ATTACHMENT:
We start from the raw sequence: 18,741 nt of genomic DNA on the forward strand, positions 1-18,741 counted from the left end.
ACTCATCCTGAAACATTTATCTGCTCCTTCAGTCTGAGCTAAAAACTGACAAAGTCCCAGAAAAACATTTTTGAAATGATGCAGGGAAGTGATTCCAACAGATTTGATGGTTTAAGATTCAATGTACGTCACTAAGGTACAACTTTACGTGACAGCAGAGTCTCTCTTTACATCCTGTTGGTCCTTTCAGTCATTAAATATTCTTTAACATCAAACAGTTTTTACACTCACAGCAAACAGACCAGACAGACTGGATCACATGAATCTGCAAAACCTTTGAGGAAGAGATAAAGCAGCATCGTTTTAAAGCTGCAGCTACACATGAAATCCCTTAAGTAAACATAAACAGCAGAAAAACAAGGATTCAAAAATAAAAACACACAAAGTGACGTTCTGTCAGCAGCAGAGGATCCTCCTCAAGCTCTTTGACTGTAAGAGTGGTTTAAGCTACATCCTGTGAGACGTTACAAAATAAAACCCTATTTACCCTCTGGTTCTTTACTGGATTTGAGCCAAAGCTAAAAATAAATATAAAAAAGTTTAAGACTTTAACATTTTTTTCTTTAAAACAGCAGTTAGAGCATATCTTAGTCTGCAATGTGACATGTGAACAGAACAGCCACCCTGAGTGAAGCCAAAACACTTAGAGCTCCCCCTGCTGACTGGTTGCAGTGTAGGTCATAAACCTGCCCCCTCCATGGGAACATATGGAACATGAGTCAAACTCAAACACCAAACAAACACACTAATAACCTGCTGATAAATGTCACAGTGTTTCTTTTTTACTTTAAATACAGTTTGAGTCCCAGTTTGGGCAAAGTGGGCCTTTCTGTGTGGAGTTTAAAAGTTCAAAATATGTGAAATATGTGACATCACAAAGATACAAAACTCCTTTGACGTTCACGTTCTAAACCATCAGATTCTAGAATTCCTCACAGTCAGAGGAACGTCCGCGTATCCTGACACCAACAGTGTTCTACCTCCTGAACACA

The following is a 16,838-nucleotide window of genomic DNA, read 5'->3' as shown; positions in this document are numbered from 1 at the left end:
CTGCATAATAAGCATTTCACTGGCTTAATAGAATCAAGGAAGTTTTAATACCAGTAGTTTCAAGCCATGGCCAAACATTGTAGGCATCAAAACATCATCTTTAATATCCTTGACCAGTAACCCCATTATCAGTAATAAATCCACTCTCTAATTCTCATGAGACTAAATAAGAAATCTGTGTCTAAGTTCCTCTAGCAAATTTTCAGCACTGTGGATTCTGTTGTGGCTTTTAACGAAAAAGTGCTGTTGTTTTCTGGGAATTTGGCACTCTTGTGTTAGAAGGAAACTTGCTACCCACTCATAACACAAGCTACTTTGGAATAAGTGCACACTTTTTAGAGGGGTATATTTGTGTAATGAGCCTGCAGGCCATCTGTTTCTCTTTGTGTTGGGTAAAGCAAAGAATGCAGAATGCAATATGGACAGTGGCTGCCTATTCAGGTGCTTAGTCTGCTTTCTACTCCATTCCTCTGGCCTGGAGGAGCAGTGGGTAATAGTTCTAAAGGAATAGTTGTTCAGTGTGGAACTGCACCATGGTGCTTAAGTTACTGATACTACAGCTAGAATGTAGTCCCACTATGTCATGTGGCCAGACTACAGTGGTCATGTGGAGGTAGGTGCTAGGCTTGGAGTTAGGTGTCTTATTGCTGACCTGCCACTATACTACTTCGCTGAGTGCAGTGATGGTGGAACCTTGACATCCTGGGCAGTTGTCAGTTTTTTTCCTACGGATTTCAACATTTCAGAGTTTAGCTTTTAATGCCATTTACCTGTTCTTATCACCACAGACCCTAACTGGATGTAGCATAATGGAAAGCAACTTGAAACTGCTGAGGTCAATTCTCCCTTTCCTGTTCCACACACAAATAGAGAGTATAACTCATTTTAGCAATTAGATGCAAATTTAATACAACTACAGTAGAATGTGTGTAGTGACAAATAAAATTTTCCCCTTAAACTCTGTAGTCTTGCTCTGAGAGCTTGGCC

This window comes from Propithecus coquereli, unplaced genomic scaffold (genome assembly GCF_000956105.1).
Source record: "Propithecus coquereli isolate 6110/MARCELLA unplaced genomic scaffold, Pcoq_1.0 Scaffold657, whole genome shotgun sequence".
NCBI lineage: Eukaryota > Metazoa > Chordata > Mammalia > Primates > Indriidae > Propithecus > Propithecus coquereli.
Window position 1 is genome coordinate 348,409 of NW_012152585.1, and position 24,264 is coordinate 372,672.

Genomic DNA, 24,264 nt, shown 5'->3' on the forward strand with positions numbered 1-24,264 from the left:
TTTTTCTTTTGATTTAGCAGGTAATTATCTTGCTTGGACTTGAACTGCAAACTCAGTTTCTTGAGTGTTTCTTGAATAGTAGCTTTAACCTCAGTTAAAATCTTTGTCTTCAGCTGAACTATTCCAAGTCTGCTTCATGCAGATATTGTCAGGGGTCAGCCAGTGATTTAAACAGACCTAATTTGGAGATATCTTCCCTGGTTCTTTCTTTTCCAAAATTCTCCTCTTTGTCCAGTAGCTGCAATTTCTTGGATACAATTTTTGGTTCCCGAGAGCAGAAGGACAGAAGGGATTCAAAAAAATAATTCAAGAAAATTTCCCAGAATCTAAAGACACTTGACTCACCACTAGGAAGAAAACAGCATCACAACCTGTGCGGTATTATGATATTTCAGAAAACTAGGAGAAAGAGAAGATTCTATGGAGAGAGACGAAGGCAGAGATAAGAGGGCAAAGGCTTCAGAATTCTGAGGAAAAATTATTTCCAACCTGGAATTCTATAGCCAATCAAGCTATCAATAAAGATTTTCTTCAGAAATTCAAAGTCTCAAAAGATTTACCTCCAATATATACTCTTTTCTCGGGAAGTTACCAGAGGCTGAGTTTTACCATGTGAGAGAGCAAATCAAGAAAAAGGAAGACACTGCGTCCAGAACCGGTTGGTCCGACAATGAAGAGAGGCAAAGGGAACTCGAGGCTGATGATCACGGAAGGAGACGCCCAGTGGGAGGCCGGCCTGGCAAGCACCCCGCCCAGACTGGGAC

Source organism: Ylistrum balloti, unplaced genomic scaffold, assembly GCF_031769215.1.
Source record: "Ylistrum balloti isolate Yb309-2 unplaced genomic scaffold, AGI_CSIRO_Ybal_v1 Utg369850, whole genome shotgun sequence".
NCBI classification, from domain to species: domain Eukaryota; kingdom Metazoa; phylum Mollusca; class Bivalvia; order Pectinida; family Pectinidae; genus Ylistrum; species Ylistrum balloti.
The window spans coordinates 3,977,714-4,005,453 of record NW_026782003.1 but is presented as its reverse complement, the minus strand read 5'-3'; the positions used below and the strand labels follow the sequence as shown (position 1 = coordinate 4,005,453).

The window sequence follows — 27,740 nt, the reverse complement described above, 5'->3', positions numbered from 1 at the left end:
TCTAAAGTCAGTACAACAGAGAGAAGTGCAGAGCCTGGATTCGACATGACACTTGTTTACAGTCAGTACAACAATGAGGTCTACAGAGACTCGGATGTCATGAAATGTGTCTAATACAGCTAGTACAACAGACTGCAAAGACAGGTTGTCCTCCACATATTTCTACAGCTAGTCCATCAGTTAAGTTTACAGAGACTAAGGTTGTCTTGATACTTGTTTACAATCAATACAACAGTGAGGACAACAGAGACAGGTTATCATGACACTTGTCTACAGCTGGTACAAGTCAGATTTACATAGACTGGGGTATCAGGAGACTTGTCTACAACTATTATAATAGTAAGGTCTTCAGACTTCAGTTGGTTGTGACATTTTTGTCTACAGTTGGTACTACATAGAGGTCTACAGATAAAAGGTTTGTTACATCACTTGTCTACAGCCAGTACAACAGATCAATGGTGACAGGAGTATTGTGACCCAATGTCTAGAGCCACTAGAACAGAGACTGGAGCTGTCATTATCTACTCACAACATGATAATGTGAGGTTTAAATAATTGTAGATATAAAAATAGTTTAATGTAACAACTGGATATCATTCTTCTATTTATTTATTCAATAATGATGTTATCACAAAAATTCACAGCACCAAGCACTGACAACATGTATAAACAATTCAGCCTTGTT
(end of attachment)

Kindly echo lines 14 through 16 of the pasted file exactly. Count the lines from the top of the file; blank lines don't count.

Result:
The window spans coordinates 3,977,714-4,005,453 of record NW_026782003.1 but is presented as its reverse complement, the minus strand read 5'-3'; the positions used below and the strand labels follow the sequence as shown (position 1 = coordinate 4,005,453).

The window sequence follows — 27,740 nt, the reverse complement described above, 5'->3', positions numbered from 1 at the left end:
TCTAAAGTCAGTACAACAGAGAGAAGTGCAGAGCCTGGATTCGACATGACACTTGTTTACAGTCAGTACAACAATGAGGTCTACAGAGACTCGGATGTCATGAAATGTGTCTAATACAGCTAGTACAACAGACTGCAAAGACAGGTTGTCCTCCACATATTTCTACAGCTAGTCCATCAGTTAAGTTTACAGAGACTAAGGTTGTCTTGATACTTGTTTACAATCAATACAACAGTGAGGACAACAGAGACAGGTTATCATGACACTTGTCTACAGCTGGTACAAGTCAGATTTACATAGACTGGGGTATCAGGAGACTTGTCTACAACTATTATAATAGTAAGGTCTTCAGACTTCAGTTGGTTGTGACATTTTTGTCTACAGTTGGTACTACATAGAGGTCTACAGATAAAAGGTTTGTTACATCACTTGTCTACAGCCAGTACAACAGATCAATGGTGACAGGAGTATTGTGACCCAATGTCTAGAGCCACTAGAACAGAGACTGGAGCTGTCATTATCTACTCACAACATGATAATGTGAGGTTTAAATAATTGTAGATATAAAAATAGTTTAATGTAACAACTGGATATCATTCTTCTATTTATTTATTCAATAATGATGTTATCACAAAAATTCACAGCACCAAGCACTGACAACATGTATAAACAATTCAGCCTTGTT